In another approach, the security chip may include an IC circuit attached to a dipole that is capacitively coupled to the conductive strip. The communication-ready corrugated article may also include a second linersheet coupled to the undulating medium opposite the first linersheet, and the corrugated article may be a shipping container.
The invention will be described in conjunction with the following drawings in which like reference numerals designate like elements, and wherein:
The invention will be illustrated in more detail with reference to the following embodiments, but it should be understood that the present invention is not deemed to be limited thereto. The embodiments disclosed below generally include an approach for a corrugated article (e.g., cardboard, flat and undulating layers of craft paper) with an antenna (e.g., conductive strip) held within layers of the corrugated article and in conductive communication with a security chip. The corrugated article is produced from a known assembly process and embeds an antenna within the corrugated article, preferably during the assembly process as set forth in greater detail below.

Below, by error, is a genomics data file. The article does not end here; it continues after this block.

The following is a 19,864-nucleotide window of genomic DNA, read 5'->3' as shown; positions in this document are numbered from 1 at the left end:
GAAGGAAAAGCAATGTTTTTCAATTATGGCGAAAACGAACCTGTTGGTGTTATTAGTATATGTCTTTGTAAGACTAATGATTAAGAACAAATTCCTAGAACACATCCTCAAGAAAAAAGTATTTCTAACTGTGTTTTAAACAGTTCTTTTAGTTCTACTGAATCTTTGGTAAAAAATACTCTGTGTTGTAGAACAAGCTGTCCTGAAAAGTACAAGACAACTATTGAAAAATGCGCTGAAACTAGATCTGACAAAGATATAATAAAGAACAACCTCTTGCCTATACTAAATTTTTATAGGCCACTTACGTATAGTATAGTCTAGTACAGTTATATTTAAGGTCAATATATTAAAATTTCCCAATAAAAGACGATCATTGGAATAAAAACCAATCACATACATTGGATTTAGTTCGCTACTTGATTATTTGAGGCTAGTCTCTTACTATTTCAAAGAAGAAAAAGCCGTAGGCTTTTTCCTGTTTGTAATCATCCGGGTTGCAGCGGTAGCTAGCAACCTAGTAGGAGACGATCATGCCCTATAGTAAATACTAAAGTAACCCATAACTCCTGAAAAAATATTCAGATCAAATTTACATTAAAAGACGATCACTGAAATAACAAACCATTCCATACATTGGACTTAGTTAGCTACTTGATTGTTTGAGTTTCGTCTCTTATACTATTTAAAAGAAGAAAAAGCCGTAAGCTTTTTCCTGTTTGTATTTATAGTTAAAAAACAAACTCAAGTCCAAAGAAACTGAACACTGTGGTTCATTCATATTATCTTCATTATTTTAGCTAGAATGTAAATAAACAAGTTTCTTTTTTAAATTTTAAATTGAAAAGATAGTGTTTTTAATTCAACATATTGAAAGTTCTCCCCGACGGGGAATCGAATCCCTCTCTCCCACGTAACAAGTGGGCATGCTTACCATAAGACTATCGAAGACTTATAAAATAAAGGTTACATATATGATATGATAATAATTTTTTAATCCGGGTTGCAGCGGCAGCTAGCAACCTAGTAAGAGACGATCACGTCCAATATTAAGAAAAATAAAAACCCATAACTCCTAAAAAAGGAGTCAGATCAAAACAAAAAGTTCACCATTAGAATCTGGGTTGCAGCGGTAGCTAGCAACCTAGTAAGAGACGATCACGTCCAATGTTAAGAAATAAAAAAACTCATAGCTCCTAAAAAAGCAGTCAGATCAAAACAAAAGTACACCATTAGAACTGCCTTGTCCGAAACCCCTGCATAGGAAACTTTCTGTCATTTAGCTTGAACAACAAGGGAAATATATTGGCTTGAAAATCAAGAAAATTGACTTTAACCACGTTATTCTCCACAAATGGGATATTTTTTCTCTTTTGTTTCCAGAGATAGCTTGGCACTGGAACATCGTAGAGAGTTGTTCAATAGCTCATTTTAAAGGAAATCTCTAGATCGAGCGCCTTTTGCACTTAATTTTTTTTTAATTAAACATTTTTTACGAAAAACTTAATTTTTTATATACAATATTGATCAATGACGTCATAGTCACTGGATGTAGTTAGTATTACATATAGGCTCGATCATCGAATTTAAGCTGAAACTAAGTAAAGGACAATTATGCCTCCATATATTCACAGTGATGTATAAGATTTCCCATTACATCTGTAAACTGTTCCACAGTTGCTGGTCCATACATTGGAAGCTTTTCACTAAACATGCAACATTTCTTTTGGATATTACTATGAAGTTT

The antenna 12 is embedded in the corrugated article 10 during the manufacture of the corrugated article, for example, by positioning the antenna on the first side 24 (e.g., interior side) of the linersheet 14. The antenna 12 may be adhered to the linersheet 14 with an adhesive, although an adhesive between the antenna and the linersheet is not necessary. Corrugated structures, such as cardboard, are traditionally constructed by applying strips of the adhesive 18 (e.g., glue) between the linersheets 14, 20 and the undulating medium 16 positioned therebetween. Without being limited to a particular theory, the antenna 12 may be fixed between the linersheet 14 and the undulating medium 16 by placing the antenna 12 on the linersheet adjacent strips of the adhesive 18 before the undulating medium 16 is attached to the linersheet 14. In this manner, the antenna 12 is embedded in the corrugated article 10 and fixed in position between strips of adhesive 18 that hold the linersheet 14 and undulating medium 16 together about the antenna. Because the antenna 12 is hidden within the corrugated article 10, it is not easily removed from the article and is difficult to locate without an added indicia, as will be described in greater detail below. The corrugated article 10 also helps to protect the antenna 12 from damage from external forces that are applied to the article during transport.